The Articles of Confederation was the new nation's founding document, but the government established under the Articles was too weak. The new central government had no way of raising revenue and no ability to enforce the commitments made by the states. The Northwest Ordinance paved the way for the growth of the new nation.
12. The Ratification of the Constitution and the New U.S. Government
The U.S. Constitution may be one of the most important documents in history, but it wasn't a sure thing. A lot of debate took place. There were many people passionate about ratification, and many people passionate about ensuring it didn't get ratified. The divide over the Constitution shows us the root of political parties in the U.S.
13. The US Constitution: Preamble, Articles and Amendments
The U.S. Constitution is one of the most important documents in history. It establishes the government of the United States, and its first ten amendments, the Bill of Rights, assures every U.S. citizen the rights we have all come to hold dear.
14. The Bill of Rights: The Constitution's First 10 Amendments
The Bill of Rights was pivotal in getting the U.S. Constitution ratified. More importantly, the Bill of Rights guarantees the rights of every citizen of the United States in a way that is nearly unequaled.
15. George Washington and the New United States Government
George Washington was the United States' first president. He knew everything he did would set the stage for future presidents of the country. A heavy weight was on his shoulders, and much of what he established in his two terms set the precedent for presidents today.
16. Hamilton and the Federalists vs. Jefferson and the Republicans
Although President Washington warned against the nation falling into political factions, the different views of the Constitution held by Alexander Hamilton and the Federalists and Thomas Jefferson and the Democratic-Republicans set the path for the two-party system that the U.S. has today.
17. The Whiskey Rebellion and Battle of Fallen Timbers
In the early days of the U.S., President Washington and the new government were tested by foreign and domestic issues. How these issues were dealt with would establish the young nation's position. Domestically, the Whiskey Rebellion and the Battle of Fallen Timbers demonstrated how rebellion and territorial issues would be decided.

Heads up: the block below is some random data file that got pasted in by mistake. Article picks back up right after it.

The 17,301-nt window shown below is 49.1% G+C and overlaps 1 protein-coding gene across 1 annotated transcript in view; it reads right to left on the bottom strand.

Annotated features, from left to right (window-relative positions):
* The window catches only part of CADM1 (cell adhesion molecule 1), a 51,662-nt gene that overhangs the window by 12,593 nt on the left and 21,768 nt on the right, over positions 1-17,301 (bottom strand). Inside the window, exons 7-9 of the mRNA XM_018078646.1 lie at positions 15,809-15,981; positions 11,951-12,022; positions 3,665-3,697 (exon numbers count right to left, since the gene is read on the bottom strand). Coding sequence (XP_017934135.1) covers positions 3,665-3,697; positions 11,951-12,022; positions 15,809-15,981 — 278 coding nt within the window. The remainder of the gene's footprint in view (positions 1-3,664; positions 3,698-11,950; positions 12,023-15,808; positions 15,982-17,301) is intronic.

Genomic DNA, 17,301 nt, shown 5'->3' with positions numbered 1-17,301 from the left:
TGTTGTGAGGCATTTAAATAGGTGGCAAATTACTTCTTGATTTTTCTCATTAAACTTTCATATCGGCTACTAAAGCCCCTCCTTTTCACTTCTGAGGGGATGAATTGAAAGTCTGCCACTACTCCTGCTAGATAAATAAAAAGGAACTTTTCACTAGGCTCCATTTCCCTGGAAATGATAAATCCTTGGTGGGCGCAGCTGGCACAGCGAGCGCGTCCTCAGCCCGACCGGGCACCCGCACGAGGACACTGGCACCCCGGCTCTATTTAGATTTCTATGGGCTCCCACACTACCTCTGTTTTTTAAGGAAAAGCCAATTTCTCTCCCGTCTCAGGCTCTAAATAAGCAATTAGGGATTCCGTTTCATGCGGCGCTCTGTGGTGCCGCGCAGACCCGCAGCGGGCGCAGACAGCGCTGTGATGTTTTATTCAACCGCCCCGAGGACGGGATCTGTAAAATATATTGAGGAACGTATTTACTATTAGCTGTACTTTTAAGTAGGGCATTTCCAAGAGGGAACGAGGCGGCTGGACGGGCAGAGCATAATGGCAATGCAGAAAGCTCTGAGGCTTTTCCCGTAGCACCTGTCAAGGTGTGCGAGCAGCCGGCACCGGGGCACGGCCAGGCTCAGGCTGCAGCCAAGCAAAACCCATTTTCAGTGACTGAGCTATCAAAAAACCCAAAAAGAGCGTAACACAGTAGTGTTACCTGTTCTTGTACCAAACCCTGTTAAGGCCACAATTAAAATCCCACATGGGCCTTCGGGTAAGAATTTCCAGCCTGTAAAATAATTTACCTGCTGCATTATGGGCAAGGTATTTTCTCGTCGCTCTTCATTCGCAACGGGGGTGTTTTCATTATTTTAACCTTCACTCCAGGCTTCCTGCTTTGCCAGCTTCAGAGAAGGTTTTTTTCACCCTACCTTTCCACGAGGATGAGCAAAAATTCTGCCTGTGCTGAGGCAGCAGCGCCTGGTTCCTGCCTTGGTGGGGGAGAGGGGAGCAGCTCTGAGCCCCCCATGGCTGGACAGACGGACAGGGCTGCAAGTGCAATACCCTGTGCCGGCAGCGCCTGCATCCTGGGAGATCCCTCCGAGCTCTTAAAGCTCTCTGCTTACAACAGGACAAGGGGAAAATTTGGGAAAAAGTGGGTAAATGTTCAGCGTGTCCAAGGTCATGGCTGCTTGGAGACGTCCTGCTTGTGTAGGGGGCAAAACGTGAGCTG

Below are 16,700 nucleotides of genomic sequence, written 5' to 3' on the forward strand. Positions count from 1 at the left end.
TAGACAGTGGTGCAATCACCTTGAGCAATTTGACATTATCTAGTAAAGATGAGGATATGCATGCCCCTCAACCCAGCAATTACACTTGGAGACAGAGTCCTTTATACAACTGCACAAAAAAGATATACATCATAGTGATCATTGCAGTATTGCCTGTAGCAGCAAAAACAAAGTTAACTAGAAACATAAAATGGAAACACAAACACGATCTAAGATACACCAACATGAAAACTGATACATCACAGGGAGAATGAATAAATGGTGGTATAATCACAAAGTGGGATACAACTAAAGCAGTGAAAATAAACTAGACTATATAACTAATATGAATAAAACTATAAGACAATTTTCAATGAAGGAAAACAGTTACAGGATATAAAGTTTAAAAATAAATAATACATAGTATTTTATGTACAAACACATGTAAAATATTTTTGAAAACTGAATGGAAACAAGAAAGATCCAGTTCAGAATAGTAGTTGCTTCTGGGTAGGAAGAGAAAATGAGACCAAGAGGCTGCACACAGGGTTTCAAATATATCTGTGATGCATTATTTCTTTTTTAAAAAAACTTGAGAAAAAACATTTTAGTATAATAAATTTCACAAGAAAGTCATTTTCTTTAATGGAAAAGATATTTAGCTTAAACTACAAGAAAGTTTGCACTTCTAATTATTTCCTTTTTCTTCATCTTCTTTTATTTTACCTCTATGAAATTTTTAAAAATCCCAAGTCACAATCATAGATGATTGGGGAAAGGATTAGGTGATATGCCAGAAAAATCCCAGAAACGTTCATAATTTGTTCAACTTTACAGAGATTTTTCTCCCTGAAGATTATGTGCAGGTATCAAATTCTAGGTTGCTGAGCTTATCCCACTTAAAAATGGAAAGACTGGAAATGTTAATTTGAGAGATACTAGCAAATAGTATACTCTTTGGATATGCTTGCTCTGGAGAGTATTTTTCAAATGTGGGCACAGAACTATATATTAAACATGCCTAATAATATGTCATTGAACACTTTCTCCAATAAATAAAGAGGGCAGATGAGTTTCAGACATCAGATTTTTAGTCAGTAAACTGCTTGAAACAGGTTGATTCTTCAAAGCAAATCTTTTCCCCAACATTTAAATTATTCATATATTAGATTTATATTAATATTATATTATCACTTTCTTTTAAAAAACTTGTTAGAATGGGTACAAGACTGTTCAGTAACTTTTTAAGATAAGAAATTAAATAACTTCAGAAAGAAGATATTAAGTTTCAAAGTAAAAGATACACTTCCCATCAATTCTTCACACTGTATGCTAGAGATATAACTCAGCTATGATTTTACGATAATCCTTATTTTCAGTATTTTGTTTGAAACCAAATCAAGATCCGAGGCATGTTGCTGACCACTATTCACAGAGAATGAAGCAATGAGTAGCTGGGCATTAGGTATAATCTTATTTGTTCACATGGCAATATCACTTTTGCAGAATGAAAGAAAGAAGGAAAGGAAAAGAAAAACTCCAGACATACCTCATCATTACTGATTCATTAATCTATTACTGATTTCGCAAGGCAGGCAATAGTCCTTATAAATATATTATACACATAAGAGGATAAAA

18. The French Revolution, Jay Treaty and Treaty of San Lorenzo
In the U.S., early foreign affairs were of incredible importance. For the young nation to survive, they had to exist in a world with tense relations. Should the new nation get involved in foreign wars? How do they negotiate with foreign powers? This lesson looks at the early foreign relations of the United States.
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Other chapters within the McDougal Littell The Americans: Online Textbook Help course
- McDougal Littell The Americans Chapter 1: Exploration and the Colonial Era
- McDougal Littell The Americans Chapter 3: Growth of A Young Nation
- McDougal Littell The Americans Chapter 4: The Union in Peril
- McDougal Littell The Americans Chapter 5: Changes on the Western Frontier
- McDougal Littell The Americans Chapter 6: A New Industrial Age
- McDougal Littell The Americans Chapter 7: Immigrants and Urbanization
- McDougal Littell The Americans Chapter 8: Life at the Turn of the Century
- McDougal Littell The Americans Chapter 9: Progressive Era
- McDougal Littell The Americans Chapter 10: America Claims an Empire
- McDougal Littell The Americans Chapter 11: The First World War
- McDougal Littell The Americans Chapter 12: Politics of the Roaring 20s
- McDougal Littell The Americans Chapter 13: The Roaring Life of the 20s
- McDougal Littell The Americans Chapter 14: The Great Depression Begins
- McDougal Littell The Americans Chapter 15: The New Deal
- McDougal Littell The Americans Chapter 16: World War Looms
- McDougal Littell The Americans Chapter 17: The United States in WWII
- McDougal Littell The Americans Chapter 18: Cold War Conflicts
- McDougal Littell The Americans Chapter 19: The Post War Booms
- McDougal Littell The Americans Chapter 20: The New Frontier and the Great Society
- McDougal Littell The Americans Chapter 21: Civil Rights
- McDougal Littell The Americans Chapter 22: The Vietnam Years
- McDougal Littell The Americans Chapter 23: An Era of Social Change
- McDougal Littell The Americans Chapter 24: An Age of Limits
- McDougal Littell The Americans Chapter 25: The Conservative Tide
- McDougal Littell The Americans Chapter 26: The United States in the World Today